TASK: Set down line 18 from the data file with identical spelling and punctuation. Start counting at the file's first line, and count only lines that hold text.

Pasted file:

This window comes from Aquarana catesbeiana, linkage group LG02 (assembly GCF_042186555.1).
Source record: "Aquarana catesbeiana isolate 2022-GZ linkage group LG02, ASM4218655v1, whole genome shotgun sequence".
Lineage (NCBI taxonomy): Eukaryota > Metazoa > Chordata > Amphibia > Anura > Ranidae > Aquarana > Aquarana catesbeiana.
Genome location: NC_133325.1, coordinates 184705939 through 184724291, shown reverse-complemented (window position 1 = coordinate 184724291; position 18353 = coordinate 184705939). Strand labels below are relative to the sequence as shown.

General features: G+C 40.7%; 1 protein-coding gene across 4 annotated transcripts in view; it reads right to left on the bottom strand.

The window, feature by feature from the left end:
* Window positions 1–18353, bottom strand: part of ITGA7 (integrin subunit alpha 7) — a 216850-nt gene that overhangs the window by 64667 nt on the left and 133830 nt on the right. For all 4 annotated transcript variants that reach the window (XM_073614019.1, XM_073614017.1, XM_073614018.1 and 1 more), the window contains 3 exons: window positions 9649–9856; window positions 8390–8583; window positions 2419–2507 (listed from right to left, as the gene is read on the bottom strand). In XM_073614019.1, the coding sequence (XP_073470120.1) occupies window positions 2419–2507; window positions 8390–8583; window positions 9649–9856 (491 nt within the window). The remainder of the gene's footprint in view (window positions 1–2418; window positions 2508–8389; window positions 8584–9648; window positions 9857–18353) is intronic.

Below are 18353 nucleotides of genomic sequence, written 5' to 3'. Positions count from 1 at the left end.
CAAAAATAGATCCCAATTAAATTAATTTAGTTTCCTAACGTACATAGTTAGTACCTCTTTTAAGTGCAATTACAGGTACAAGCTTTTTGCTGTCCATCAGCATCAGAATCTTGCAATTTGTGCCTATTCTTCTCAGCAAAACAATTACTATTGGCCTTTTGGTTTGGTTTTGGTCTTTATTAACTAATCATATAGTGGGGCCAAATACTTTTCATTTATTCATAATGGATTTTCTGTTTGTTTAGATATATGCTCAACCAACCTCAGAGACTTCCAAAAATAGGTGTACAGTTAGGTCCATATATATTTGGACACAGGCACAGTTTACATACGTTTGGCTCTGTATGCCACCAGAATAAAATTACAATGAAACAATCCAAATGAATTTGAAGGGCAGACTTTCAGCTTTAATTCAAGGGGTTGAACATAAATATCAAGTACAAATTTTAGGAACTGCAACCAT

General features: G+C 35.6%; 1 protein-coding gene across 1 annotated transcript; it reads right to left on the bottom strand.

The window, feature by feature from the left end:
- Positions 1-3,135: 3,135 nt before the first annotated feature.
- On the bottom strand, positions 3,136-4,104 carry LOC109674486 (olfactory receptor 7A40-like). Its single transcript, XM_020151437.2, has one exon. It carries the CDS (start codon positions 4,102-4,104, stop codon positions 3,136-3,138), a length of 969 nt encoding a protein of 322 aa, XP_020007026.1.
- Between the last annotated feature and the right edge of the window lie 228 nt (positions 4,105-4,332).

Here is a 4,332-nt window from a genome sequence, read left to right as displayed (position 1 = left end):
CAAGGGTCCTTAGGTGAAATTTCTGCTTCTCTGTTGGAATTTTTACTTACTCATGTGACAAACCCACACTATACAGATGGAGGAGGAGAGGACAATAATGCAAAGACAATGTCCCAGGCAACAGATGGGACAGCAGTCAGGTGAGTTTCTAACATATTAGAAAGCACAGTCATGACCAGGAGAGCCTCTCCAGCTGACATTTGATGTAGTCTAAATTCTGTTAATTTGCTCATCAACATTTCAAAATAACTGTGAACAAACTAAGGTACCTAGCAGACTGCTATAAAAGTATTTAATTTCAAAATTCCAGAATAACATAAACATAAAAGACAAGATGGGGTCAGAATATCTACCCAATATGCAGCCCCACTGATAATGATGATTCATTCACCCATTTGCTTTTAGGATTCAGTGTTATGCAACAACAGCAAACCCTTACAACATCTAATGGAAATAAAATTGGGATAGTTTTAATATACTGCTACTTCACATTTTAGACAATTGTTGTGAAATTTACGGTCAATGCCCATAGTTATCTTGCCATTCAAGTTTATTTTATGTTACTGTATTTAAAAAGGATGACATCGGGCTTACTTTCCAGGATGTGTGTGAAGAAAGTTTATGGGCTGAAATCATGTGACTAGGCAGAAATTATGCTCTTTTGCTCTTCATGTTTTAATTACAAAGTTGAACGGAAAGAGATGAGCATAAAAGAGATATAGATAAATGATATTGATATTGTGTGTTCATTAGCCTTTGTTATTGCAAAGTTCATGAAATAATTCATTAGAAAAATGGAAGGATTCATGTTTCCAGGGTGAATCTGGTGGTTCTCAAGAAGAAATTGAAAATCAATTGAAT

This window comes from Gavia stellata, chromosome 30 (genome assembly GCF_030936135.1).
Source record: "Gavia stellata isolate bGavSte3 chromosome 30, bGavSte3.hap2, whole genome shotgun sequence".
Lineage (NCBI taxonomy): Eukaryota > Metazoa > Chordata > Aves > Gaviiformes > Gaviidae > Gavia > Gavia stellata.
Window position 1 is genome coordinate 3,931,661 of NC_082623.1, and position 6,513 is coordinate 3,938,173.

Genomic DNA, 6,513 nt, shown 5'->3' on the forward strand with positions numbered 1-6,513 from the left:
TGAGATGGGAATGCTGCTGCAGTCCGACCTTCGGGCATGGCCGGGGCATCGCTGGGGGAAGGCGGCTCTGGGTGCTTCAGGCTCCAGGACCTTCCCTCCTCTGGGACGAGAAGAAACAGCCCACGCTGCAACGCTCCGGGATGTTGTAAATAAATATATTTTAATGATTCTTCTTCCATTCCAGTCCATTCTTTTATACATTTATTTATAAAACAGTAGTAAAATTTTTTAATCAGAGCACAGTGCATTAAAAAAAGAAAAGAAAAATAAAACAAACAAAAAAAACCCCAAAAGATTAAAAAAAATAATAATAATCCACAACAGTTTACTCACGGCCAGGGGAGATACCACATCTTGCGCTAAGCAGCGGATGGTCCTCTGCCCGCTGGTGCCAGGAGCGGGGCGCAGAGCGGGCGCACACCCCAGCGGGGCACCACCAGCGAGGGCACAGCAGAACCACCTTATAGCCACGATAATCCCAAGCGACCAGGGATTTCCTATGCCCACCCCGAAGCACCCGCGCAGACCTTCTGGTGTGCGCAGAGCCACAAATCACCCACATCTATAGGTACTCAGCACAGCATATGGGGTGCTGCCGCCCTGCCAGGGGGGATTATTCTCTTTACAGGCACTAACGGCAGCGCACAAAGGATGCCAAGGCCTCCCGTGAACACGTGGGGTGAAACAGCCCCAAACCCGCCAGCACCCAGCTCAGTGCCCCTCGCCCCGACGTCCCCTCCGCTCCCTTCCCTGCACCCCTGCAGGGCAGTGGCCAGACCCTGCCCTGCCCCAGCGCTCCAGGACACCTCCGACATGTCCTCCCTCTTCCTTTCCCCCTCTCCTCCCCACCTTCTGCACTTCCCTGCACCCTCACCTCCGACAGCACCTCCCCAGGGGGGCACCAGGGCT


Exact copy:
Source record: "Gavia stellata isolate bGavSte3 chromosome 30, bGavSte3.hap2, whole genome shotgun sequence".